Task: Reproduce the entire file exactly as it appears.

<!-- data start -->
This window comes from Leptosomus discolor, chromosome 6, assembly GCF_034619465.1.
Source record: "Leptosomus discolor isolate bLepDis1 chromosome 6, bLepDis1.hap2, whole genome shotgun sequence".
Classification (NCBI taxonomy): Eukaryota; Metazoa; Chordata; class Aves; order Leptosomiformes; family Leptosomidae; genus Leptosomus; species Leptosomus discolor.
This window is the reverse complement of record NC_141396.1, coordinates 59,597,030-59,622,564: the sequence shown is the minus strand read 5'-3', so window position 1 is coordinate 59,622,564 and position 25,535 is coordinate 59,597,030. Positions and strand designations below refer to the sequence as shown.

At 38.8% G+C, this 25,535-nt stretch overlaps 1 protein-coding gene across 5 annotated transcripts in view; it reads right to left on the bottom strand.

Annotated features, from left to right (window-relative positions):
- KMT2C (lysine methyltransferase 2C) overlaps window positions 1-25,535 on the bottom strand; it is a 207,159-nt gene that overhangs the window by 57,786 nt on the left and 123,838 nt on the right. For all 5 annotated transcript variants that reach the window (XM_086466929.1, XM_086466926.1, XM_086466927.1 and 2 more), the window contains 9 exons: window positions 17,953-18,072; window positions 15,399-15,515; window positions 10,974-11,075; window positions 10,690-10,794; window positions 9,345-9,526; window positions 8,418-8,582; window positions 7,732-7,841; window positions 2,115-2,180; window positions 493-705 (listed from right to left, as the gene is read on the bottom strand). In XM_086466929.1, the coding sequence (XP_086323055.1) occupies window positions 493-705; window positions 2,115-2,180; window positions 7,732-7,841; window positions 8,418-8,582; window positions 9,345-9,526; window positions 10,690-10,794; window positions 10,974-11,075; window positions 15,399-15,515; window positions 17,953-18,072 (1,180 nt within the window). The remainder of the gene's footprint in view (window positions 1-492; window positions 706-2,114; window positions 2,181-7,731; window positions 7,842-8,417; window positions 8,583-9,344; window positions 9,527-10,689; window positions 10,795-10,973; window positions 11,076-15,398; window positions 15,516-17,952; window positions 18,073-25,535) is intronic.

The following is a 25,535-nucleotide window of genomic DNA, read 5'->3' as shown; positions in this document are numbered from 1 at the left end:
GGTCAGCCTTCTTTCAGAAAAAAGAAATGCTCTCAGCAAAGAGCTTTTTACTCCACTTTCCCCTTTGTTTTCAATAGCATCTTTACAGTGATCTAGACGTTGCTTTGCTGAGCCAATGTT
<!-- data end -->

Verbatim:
This window comes from Leptosomus discolor, chromosome 6, assembly GCF_034619465.1.
Source record: "Leptosomus discolor isolate bLepDis1 chromosome 6, bLepDis1.hap2, whole genome shotgun sequence".
Classification (NCBI taxonomy): Eukaryota; Metazoa; Chordata; class Aves; order Leptosomiformes; family Leptosomidae; genus Leptosomus; species Leptosomus discolor.
This window is the reverse complement of record NC_141396.1, coordinates 59,597,030-59,622,564: the sequence shown is the minus strand read 5'-3', so window position 1 is coordinate 59,622,564 and position 25,535 is coordinate 59,597,030. Positions and strand designations below refer to the sequence as shown.

At 38.8% G+C, this 25,535-nt stretch overlaps 1 protein-coding gene across 5 annotated transcripts in view; it reads right to left on the bottom strand.

Annotated features, from left to right (window-relative positions):
- KMT2C (lysine methyltransferase 2C) overlaps window positions 1-25,535 on the bottom strand; it is a 207,159-nt gene that overhangs the window by 57,786 nt on the left and 123,838 nt on the right. For all 5 annotated transcript variants that reach the window (XM_086466929.1, XM_086466926.1, XM_086466927.1 and 2 more), the window contains 9 exons: window positions 17,953-18,072; window positions 15,399-15,515; window positions 10,974-11,075; window positions 10,690-10,794; window positions 9,345-9,526; window positions 8,418-8,582; window positions 7,732-7,841; window positions 2,115-2,180; window positions 493-705 (listed from right to left, as the gene is read on the bottom strand). In XM_086466929.1, the coding sequence (XP_086323055.1) occupies window positions 493-705; window positions 2,115-2,180; window positions 7,732-7,841; window positions 8,418-8,582; window positions 9,345-9,526; window positions 10,690-10,794; window positions 10,974-11,075; window positions 15,399-15,515; window positions 17,953-18,072 (1,180 nt within the window). The remainder of the gene's footprint in view (window positions 1-492; window positions 706-2,114; window positions 2,181-7,731; window positions 7,842-8,417; window positions 8,583-9,344; window positions 9,527-10,689; window positions 10,795-10,973; window positions 11,076-15,398; window positions 15,516-17,952; window positions 18,073-25,535) is intronic.

The following is a 25,535-nucleotide window of genomic DNA, read 5'->3' as shown; positions in this document are numbered from 1 at the left end:
GGTCAGCCTTCTTTCAGAAAAAAGAAATGCTCTCAGCAAAGAGCTTTTTACTCCACTTTCCCCTTTGTTTTCAATAGCATCTTTACAGTGATCTAGACGTTGCTTTGCTGAGCCAATGTT